Navahrudak & Castle

Navahrudak

Navahrudak – Wikipedia

Navahrudak (Belarusian: Навагрудак), more commonly known by its Russian name Novogrudok (Новогрудок) (Lithuanian: Naugardukas; Polish: Nowogródek; Yiddish: נאָווהאַרדאָק‎ Novhardok) is a city in the Grodno Region of Belarus. In the 14th century it was an episcopal see of the Metropolitanate of Lithuania. It is a possible first capital of the Grand Duchy of Lithuania, with Trakai also noted as a possibility. It was later part of the Polish-Lithuanian Commonwealth, the Russian Empire and eventually Poland until the Soviet invasion of Poland in 1939 when the Soviet Union annexed the area to the Byelorussian SSR.

Source: en.wikipedia.org/wiki/Navahrudak

With Mike Silver of NY and his guide Alexander (centre)

 

Navahrudak Castle

Navahrudak Castle – Wikipedia

The former castle in Navahrudak, Belarus (Belarusian: Навагрудскі замак, Lithuanian: Naugarduko pilis, Polish: Zamek w Nowogródku) was one of the key strongholds of the Grand Duchy of Lithuania, cited by Maciej Stryjkowski as the location of Mindaugas’s coronation as King of Lithuania as well as his likely burial place.[1][2][3][4] Modern historians cannot make up their minds as to the true location of Mindaugas’s coronation.

Source: en.wikipedia.org/wiki/Navahrudak_Castle

Adam Mickiewicz

Adam Mickiewicz – Wikipedia

Adam Bernard Mickiewicz ([mit͡sˈkʲɛvit͡ʂ] ( listen); 24 December 1798 – 26 November 1855) was a Polish poet, dramatist, essayist, publicist, translator, professor of Slavic literature, and political activist. He is regarded as national poet in Poland, Lithuania and Belarus. A principal figure in Polish Romanticism, he is counted as one of Poland’s “Three Bards” (“Trzej Wieszcze”)[1] and is widely regarded as Poland’s greatest poet.[2][3][4] He is also considered one of the greatest Slavic[5] and European[6] poets and has been dubbed a “Slavic bard”.[7] A leading Romantic dramatist,[8] he has been compared in Poland and Europe to Byron and Goethe.[7][8]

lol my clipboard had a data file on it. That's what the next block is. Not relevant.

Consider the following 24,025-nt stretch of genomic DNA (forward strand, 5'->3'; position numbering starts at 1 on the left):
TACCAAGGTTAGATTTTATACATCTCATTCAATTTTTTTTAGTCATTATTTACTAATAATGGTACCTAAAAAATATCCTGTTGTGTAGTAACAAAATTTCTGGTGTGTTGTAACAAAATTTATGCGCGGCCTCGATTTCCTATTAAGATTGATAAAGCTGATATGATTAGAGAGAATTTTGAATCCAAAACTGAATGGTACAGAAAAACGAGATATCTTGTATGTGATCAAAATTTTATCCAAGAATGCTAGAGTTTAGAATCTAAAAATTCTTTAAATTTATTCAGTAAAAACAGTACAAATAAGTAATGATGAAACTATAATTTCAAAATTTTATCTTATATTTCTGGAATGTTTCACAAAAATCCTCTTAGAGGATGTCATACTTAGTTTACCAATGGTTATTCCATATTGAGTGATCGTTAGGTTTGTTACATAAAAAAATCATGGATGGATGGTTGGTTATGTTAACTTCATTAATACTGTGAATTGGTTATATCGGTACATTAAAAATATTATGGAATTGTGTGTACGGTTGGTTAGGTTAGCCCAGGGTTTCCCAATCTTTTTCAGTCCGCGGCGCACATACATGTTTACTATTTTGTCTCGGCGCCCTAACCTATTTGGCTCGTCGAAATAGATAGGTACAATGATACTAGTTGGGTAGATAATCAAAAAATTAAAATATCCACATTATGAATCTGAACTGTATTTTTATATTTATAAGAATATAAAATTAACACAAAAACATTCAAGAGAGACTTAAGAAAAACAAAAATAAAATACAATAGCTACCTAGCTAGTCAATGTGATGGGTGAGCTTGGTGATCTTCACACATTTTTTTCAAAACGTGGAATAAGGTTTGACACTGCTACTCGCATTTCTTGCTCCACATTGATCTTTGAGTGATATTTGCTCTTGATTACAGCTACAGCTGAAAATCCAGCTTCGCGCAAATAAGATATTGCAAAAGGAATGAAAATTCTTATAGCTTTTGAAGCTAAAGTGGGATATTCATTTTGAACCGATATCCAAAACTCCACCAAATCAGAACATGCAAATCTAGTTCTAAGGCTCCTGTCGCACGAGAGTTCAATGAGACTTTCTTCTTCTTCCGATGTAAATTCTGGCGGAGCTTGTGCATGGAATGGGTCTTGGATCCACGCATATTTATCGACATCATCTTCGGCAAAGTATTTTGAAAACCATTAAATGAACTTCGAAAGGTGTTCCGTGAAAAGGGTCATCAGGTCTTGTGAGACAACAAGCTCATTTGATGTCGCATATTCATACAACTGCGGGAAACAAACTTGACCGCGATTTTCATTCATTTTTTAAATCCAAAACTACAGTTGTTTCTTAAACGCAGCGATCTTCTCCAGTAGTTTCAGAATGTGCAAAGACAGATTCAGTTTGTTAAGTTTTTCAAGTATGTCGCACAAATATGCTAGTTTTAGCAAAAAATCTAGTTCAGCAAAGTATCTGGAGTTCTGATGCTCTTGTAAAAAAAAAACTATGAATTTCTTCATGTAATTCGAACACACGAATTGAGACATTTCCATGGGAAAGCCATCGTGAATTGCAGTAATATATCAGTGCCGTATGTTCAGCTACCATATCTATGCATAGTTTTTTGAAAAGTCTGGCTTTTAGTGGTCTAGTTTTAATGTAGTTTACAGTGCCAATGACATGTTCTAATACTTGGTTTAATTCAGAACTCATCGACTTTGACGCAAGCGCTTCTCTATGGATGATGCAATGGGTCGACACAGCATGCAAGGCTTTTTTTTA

Source: en.wikipedia.org/wiki/Adam_Mickiewicz

 

Navahrudak & Castle

Navahrudak

Navahrudak – Wikipedia

Navahrudak (Belarusian: Навагрудак), more commonly known by its Russian name Novogrudok (Новогрудок) (Lithuanian: Naugardukas; Polish: Nowogródek; Yiddish: נאָווהאַרדאָק‎ Novhardok) is a city in the Grodno Region of Belarus. In the 14th century it was an episcopal see of the Metropolitanate of Lithuania. It is a possible first capital of the Grand Duchy of Lithuania, with Trakai also noted as a possibility. It was later part of the Polish-Lithuanian Commonwealth, the Russian Empire and eventually Poland until the Soviet invasion of Poland in 1939 when the Soviet Union annexed the area to the Byelorussian SSR.

Source: en.wikipedia.org/wiki/Navahrudak

With Mike Silver of NY and his guide Alexander (centre)

 

Navahrudak Castle

Navahrudak Castle – Wikipedia

The former castle in Navahrudak, Belarus (Belarusian: Навагрудскі замак, Lithuanian: Naugarduko pilis, Polish: Zamek w Nowogródku) was one of the key strongholds of the Grand Duchy of Lithuania, cited by Maciej Stryjkowski as the location of Mindaugas’s coronation as King of Lithuania as well as his likely burial place.[1][2][3][4] Modern historians cannot make up their minds as to the true location of Mindaugas’s coronation.

Source: en.wikipedia.org/wiki/Navahrudak_Castle

Adam Mickiewicz

Adam Mickiewicz – Wikipedia

Adam Bernard Mickiewicz ([mit͡sˈkʲɛvit͡ʂ] ( listen); 24 December 1798 – 26 November 1855) was a Polish poet, dramatist, essayist, publicist, translator, professor of Slavic literature, and political activist. He is regarded as national poet in Poland, Lithuania and Belarus. A principal figure in Polish Romanticism, he is counted as one of Poland’s “Three Bards” (“Trzej Wieszcze”)[1] and is widely regarded as Poland’s greatest poet.[2][3][4] He is also considered one of the greatest Slavic[5] and European[6] poets and has been dubbed a “Slavic bard”.[7] A leading Romantic dramatist,[8] he has been compared in Poland and Europe to Byron and Goethe.[7][8]

Source: en.wikipedia.org/wiki/Adam_Mickiewicz